21) I Am Sam (the beginning of my respect and adoration for (almost) all Dakota Fanning films. Sean Penn is outstanding, and Michelle Pfieffer is equally great; the actors who play Sam's friends, though....the best. Yes, they pull at your heartstrings with their "handicaps", but what struck me the most is how often I would forget that such "limitations" were even there--or at the very least relevant. It was the story and the characters that made it so amazing, and though the story is first and foremost one of a father and daughter trying desparately to get back to each other, a big part of it--indeed, the reason there is an issue at all with separation--is because Sam is mentally handicapped. Sean Penn plays Sam remarkably, in large part because it is clear his number one concern was having and showing respect for the type of character he played-- nothing ever came off as hokey, or overly dramatic, or disrespectful--and that also played a part in allowing those who played his friends to shine not because of their limitations, but because of their strengths--mostly, intense loyalty to their friend. They all share the type of friendships we all strive for, and many never find. Of course, Dakota Fanning was my favorite part of the movie--mostly because she's doing these incredibly emotional, not at all over done, scenes at the age of SIX--but also because, when asked how she prepared to handle acting opposite Sean Penn's portrayal of one who is handicapped, she simply explained that she had an aunt who was like Sam--and she knew that her aunt didn't want to be treated any differently, and so never did. And she took that and applied it towards a stranger, because that was how it was ...she didn't treat Sam any differently than she would her aunt...or any other person she has ever come across. Astounding.)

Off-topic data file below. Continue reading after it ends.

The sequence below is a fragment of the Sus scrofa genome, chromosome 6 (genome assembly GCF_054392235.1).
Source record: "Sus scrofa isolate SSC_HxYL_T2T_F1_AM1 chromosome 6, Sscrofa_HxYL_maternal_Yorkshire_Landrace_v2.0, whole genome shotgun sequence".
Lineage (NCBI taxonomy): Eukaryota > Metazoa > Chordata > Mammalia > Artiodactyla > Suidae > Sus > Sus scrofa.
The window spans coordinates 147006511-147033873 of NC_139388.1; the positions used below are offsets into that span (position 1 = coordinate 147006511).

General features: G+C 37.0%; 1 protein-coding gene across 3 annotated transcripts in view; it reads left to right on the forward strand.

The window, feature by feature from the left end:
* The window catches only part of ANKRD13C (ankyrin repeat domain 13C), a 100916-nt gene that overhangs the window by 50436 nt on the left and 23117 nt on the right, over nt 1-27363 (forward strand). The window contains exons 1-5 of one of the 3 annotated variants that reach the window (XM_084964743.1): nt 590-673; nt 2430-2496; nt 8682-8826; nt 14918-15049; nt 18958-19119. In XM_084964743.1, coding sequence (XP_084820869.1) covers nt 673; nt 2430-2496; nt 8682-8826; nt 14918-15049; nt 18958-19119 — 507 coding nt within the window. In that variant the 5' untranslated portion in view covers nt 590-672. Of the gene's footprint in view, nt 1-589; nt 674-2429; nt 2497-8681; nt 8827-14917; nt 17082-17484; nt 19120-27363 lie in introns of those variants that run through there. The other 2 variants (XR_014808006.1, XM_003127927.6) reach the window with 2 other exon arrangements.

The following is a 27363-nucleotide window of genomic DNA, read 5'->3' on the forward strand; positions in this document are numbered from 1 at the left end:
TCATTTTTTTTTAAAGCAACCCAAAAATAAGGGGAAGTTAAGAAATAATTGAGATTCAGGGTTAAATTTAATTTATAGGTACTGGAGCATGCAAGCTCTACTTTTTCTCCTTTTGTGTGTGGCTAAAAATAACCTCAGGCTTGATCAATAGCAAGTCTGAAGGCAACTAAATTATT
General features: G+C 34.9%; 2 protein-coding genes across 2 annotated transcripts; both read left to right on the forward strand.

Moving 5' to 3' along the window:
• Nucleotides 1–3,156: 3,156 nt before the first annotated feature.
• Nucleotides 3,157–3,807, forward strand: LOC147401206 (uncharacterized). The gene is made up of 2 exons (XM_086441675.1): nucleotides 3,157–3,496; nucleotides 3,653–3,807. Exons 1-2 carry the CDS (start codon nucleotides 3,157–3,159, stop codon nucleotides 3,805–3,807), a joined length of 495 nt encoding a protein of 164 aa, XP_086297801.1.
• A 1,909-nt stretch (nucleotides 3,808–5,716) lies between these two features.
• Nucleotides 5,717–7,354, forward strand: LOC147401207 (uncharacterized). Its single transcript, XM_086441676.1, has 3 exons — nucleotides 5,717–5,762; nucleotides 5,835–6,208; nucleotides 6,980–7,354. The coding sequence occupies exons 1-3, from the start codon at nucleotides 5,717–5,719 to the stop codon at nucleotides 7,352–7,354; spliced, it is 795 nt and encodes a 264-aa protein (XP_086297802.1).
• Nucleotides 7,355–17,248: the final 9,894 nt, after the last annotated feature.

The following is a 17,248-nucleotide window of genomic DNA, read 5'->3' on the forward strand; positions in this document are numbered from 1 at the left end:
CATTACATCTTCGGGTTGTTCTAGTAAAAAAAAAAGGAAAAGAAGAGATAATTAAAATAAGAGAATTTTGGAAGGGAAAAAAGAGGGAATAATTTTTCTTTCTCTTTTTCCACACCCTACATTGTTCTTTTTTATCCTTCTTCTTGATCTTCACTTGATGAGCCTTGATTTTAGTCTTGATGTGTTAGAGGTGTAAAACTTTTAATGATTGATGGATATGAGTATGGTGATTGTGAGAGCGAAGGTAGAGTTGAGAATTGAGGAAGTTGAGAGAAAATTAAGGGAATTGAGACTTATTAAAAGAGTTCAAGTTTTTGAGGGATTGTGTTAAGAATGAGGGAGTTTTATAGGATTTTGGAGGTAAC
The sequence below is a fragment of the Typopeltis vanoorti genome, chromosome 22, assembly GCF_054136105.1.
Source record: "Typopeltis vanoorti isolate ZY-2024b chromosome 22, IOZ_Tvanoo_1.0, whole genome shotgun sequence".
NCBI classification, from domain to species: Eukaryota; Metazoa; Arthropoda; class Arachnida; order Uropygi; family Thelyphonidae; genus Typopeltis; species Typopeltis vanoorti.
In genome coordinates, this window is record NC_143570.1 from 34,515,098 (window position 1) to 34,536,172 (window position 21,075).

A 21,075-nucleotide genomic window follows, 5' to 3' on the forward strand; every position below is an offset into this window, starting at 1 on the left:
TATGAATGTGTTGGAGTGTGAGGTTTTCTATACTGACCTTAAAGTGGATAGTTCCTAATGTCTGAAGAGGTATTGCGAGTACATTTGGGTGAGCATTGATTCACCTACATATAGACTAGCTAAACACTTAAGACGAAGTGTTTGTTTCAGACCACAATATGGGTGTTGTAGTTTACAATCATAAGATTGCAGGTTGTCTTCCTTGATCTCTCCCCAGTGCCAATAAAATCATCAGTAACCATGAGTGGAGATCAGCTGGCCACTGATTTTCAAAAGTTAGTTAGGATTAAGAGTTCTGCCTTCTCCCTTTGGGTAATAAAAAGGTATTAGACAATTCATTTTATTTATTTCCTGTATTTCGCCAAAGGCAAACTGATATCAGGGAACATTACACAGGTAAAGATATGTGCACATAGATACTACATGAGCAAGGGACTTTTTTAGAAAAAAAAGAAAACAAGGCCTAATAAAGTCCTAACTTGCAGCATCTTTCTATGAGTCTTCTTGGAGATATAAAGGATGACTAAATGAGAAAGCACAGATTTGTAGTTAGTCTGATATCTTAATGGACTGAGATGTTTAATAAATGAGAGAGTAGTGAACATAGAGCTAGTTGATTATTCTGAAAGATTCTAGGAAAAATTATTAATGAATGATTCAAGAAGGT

22) Man on Fire (Dakota Fanning again--though she was totally 9 by the time she did this movie so its far less impressive--UH KIDDING. NINE?! Geez. Really though, Fanning and Denzel Washington played wonderfully off each other, and along with a strong, awesome story line--total hit. Love it, but it's a whole new kind of sad--you've been warned)